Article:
IMTS 2012: EMAG’s Technologies for Challenging Workpieces

ECM process used to deburr components
The ECM process is used to deburr components only at the points where material needs to be removed, and without it having any mechanical or thermal impact on the workpiece.
EMAG ECM deburring process
The EMAG ECM deburring process can be adjusted to suit individual production requirements.
Heat shrink assembly of camshafts
Heat-shrink assembly of camshafts for small power and car engines.
Fiber laser on the new ELC 160 laser-welding machine.
Operating costs are reduced with the fiber laser on the new ELC 160 laser-welding machine.

Increasing demands for precision, and the push to decrease the price of components, is pushing traditional manufacturing processes to their limits. At IMTS, EMAG will present three production technologies that complement or replace traditional processes such as turning, milling and grinding.

PECM for Ni- and Ti-based alloys
With its Precision Electro-Chemical Machining (PECM) technology, EMAG presents a production process that opens up completely new fields of application. PECM is a process for the machining of high-alloyed materials, such as nickel- and titanium-based alloys. The disadvantages of traditional metal cutting – tool wear, mechanical stresses, micro-fissuring caused by heat, oxidization layering and the need for subsequent deburring operations – are eliminated, because this is a non-contact process without heat input. Stress-free material removal, smooth transition points, and surfaces without ridge formations characterize all electro-chemical machining processes.

The advantages that the PECM process provides for different branches of industry are best shown with the example of a turbocharger for the automotive industry. The electro-chemical process is one that can be used effectively in the machining of many high-alloy components, especially those in the high-temperature sector of the turbocharger; it also offers a much shorter and very efficient process chain.

The typical clean-up operations necessary when traditional machining processes are used – such as deburring after milling - are no longer necessary. PECM machining operations are burr-free. And, there is hardly any tool wear. The result: downtimes are minimal, when compared to milling (which requires regular tool changes.) The process as a whole is sturdier and less prone to errors. And another important factor that our example of the turbocharger shows: the superb surface finish of the PECM process, where Rz-values of 0.3 micron can be achieved.

Will camshafts ever again be made of a single piece?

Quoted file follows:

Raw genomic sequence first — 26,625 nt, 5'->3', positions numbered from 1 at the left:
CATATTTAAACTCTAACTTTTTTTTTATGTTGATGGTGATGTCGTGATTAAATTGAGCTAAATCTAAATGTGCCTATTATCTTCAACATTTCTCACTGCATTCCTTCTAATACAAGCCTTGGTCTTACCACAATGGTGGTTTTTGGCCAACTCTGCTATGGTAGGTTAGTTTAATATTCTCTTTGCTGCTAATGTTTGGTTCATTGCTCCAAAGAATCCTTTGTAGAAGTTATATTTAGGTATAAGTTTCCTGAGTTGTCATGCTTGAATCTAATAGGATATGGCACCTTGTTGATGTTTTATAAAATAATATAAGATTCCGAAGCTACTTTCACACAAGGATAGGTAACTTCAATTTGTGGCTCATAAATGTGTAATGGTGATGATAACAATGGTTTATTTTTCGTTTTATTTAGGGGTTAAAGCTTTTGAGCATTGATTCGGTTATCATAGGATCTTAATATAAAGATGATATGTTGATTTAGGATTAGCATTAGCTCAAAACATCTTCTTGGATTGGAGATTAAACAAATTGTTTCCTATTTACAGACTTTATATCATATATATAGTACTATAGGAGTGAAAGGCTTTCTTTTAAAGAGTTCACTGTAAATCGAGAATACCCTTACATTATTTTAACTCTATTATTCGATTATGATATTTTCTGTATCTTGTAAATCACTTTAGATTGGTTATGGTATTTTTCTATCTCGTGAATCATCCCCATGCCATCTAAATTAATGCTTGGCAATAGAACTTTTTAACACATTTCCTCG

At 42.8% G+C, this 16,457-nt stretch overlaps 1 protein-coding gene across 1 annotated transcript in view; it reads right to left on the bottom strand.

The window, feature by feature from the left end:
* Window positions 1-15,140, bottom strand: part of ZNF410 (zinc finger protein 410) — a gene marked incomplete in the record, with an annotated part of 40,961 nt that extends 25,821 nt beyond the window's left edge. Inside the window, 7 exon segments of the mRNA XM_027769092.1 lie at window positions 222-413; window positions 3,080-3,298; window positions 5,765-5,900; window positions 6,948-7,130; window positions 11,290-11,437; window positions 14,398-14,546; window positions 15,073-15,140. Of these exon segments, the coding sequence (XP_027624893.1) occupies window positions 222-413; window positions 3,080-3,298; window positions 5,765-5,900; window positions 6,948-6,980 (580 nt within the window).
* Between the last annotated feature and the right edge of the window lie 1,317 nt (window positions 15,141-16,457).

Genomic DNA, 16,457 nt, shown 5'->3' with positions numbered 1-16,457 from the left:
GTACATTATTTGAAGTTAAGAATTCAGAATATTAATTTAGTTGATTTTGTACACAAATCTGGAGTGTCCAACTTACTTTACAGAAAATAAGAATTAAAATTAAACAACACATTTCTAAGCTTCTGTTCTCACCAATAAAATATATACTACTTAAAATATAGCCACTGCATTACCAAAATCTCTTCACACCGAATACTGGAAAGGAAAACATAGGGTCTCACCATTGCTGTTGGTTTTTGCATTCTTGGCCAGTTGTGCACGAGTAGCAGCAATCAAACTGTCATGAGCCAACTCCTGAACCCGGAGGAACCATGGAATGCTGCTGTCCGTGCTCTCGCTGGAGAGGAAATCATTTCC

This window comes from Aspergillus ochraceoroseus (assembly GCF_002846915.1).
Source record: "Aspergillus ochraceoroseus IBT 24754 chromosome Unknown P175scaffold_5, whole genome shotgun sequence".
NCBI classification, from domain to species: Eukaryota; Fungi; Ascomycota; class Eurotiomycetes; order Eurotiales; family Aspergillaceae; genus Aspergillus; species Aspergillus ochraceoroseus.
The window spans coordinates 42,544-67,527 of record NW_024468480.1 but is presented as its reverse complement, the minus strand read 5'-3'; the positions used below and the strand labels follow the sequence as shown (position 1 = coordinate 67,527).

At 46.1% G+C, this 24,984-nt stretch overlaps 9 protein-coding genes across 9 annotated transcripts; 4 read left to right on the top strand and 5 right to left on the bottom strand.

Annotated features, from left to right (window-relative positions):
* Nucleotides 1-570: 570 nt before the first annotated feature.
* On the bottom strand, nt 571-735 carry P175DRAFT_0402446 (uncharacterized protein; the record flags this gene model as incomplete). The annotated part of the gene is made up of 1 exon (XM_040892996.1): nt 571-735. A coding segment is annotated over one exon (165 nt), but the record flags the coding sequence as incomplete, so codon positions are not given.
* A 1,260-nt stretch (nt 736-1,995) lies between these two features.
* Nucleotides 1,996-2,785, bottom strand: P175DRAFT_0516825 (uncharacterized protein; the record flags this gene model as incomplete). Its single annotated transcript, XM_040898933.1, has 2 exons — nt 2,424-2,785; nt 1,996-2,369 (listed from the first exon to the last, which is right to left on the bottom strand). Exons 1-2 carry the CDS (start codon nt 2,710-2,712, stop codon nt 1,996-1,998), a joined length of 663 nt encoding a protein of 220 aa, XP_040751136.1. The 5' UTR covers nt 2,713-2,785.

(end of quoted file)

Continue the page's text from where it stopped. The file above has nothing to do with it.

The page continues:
Another highlight is EMAG‘s heat-shrink assembly technology, a process that scores particularly well in camshaft production. The high degree of precision achieved with the joining process drastically reduces the number of cam profile grinding operations or – with the use of precision cams – avoids them altogether.

Another benefit of the process is the ability to combine different materials in the construction of the shaft, such as forged cams (e.g., in 100 Cr6) and sintered cams, which do not require regrinding. Accessory components, such as plugs and end pieces, can – like the shaft itself –be made of better materials. This allows for the camshaft to be adapted to the requirements of the engine and to be optimized in load bearing capacity and manufacturing costs.

Operating costs reduced by 50%
Production laser welding is already a highly productive process in the manufacturing of gearwheels. The use of diode-pumped solid-state lasers – such as disc or fiber lasers –reduces operating costs by up to 50%. EMAG has been involved with the use of solid-state lasers in the welding of powertrain components from an early stage and is considered a pioneer in the technology. EMAG again has fulfilled a promise to users, offering them the lowest possible cost-per-piece, by coming up with an innovative technology that brings true cost benefits.

For many applications, solid-state lasers allow welding without shielding gas. This not only reduces operating costs, it avoids having to follow the annoying logistics imposed by the use of shielding and laser operating gasses. In many cases, the welding process can be sped up considerably. This increases productivity and – through a reduction in energy input per unit length – reduces welding distortion, resulting in better component quality.

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